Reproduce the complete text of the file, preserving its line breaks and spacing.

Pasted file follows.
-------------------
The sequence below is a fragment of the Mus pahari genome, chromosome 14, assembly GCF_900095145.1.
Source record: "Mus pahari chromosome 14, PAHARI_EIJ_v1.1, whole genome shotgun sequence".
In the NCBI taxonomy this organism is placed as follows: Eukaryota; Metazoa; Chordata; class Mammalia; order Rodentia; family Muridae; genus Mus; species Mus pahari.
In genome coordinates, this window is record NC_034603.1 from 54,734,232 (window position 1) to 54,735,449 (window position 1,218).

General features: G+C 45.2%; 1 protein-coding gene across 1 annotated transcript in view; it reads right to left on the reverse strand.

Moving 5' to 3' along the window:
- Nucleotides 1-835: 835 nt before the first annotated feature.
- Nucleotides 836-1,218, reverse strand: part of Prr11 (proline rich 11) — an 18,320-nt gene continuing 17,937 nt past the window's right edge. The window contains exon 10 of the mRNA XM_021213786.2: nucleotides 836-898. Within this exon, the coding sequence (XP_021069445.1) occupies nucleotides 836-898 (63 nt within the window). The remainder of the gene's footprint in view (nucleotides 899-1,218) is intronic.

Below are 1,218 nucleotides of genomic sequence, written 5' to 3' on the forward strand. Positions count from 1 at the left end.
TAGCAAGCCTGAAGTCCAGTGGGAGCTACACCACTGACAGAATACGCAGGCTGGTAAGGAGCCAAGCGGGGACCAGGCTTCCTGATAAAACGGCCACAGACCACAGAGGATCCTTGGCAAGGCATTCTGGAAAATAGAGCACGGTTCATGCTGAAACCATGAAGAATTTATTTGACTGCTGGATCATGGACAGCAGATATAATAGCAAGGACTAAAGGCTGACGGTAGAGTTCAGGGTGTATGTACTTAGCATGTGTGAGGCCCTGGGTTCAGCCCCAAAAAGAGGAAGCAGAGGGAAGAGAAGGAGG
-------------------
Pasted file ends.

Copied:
The sequence below is a fragment of the Mus pahari genome, chromosome 14, assembly GCF_900095145.1.
Source record: "Mus pahari chromosome 14, PAHARI_EIJ_v1.1, whole genome shotgun sequence".
In the NCBI taxonomy this organism is placed as follows: Eukaryota; Metazoa; Chordata; class Mammalia; order Rodentia; family Muridae; genus Mus; species Mus pahari.
In genome coordinates, this window is record NC_034603.1 from 54,734,232 (window position 1) to 54,735,449 (window position 1,218).

General features: G+C 45.2%; 1 protein-coding gene across 1 annotated transcript in view; it reads right to left on the reverse strand.

Moving 5' to 3' along the window:
- Nucleotides 1-835: 835 nt before the first annotated feature.
- Nucleotides 836-1,218, reverse strand: part of Prr11 (proline rich 11) — an 18,320-nt gene continuing 17,937 nt past the window's right edge. The window contains exon 10 of the mRNA XM_021213786.2: nucleotides 836-898. Within this exon, the coding sequence (XP_021069445.1) occupies nucleotides 836-898 (63 nt within the window). The remainder of the gene's footprint in view (nucleotides 899-1,218) is intronic.

Below are 1,218 nucleotides of genomic sequence, written 5' to 3' on the forward strand. Positions count from 1 at the left end.
TAGCAAGCCTGAAGTCCAGTGGGAGCTACACCACTGACAGAATACGCAGGCTGGTAAGGAGCCAAGCGGGGACCAGGCTTCCTGATAAAACGGCCACAGACCACAGAGGATCCTTGGCAAGGCATTCTGGAAAATAGAGCACGGTTCATGCTGAAACCATGAAGAATTTATTTGACTGCTGGATCATGGACAGCAGATATAATAGCAAGGACTAAAGGCTGACGGTAGAGTTCAGGGTGTATGTACTTAGCATGTGTGAGGCCCTGGGTTCAGCCCCAAAAAGAGGAAGCAGAGGGAAGAGAAGGAGG